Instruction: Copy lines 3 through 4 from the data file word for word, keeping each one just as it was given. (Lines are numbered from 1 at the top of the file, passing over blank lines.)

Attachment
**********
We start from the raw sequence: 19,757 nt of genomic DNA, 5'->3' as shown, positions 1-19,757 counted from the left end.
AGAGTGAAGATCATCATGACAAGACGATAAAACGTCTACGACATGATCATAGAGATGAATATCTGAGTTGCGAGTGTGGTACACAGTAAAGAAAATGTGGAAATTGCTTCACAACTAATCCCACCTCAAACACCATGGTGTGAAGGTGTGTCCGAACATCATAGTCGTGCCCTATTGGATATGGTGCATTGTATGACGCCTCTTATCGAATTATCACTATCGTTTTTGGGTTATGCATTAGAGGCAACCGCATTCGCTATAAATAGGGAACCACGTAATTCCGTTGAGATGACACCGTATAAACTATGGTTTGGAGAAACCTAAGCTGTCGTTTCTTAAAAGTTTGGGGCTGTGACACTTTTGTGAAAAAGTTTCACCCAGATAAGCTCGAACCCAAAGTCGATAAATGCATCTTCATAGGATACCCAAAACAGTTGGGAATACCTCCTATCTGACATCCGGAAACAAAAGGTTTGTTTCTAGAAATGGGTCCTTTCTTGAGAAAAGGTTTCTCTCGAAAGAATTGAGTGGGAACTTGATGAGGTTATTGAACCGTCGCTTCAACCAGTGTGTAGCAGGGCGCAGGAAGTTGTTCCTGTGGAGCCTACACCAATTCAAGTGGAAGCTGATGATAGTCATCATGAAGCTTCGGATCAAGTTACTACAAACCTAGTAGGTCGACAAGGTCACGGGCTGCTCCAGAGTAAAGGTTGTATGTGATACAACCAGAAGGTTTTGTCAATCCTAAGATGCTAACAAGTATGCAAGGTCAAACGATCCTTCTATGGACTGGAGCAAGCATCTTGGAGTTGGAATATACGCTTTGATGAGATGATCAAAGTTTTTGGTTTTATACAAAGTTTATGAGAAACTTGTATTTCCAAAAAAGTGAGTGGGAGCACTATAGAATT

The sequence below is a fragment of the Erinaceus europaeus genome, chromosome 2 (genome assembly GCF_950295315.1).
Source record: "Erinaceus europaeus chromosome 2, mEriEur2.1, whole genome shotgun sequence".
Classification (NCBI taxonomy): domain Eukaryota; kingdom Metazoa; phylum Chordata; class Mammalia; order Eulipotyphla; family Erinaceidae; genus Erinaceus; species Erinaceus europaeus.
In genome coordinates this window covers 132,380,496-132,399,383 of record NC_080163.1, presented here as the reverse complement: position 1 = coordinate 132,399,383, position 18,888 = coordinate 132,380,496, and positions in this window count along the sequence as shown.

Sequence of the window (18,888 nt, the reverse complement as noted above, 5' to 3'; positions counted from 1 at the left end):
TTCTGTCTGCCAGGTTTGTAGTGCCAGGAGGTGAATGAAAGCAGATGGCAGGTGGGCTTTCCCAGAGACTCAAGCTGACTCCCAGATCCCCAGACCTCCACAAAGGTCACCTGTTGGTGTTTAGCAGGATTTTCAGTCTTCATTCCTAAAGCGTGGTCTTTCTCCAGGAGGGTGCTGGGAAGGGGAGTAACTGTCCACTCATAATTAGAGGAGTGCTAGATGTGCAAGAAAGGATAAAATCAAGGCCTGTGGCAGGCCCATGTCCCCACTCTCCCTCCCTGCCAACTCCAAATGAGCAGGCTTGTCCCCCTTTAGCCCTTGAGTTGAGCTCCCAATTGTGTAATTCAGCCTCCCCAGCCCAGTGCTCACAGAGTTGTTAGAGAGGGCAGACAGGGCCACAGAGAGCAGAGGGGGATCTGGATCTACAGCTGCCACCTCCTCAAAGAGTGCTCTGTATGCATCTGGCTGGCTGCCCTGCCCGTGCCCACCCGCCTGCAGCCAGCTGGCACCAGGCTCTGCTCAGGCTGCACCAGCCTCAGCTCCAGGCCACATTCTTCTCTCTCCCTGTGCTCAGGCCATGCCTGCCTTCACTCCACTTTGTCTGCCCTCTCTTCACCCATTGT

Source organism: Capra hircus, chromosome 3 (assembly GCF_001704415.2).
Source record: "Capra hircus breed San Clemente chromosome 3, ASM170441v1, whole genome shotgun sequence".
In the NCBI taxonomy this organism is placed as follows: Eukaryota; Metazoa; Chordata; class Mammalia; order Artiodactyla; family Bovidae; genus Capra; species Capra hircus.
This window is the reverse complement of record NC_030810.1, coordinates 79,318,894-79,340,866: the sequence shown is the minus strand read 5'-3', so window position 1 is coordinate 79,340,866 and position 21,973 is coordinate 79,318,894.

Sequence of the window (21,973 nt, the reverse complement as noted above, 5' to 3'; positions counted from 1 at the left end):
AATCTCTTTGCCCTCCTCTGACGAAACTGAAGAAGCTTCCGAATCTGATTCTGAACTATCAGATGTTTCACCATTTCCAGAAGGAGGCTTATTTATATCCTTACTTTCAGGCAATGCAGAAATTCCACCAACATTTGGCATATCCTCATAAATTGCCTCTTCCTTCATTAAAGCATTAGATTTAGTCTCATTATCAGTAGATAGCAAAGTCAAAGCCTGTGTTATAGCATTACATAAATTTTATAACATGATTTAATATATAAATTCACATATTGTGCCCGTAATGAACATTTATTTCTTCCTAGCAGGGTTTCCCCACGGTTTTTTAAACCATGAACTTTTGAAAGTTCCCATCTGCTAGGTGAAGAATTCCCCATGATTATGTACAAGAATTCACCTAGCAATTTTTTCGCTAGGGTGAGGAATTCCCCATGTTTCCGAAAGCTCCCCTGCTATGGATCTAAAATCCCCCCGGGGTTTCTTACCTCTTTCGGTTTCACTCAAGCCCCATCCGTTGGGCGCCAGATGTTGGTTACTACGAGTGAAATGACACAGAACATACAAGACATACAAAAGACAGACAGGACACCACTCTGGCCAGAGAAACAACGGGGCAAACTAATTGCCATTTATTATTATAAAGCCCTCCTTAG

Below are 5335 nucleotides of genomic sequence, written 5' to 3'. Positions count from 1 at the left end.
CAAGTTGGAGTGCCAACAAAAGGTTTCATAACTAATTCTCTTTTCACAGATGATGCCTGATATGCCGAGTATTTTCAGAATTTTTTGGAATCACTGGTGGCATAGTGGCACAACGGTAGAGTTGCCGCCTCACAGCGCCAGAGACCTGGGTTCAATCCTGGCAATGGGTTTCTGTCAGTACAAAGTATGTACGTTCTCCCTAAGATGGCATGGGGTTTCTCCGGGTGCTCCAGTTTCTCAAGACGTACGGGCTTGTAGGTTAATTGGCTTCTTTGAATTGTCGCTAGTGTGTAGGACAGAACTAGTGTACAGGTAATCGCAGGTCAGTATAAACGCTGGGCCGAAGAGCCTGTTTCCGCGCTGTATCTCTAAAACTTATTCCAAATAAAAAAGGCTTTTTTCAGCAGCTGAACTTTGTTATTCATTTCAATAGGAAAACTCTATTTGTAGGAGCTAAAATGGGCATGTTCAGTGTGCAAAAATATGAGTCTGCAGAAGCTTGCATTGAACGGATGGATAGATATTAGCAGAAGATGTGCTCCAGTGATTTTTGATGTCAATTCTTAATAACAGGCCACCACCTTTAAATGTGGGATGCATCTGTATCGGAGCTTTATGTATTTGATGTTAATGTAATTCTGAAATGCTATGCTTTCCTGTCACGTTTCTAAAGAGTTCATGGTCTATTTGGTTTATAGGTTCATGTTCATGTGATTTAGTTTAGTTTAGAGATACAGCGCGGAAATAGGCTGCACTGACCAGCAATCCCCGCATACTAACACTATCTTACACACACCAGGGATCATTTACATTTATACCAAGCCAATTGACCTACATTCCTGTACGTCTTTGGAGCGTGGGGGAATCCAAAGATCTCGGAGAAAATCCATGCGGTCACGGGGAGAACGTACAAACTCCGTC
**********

The sequence below is a fragment of the Erinaceus europaeus genome, chromosome 2 (genome assembly GCF_950295315.1).
Source record: "Erinaceus europaeus chromosome 2, mEriEur2.1, whole genome shotgun sequence".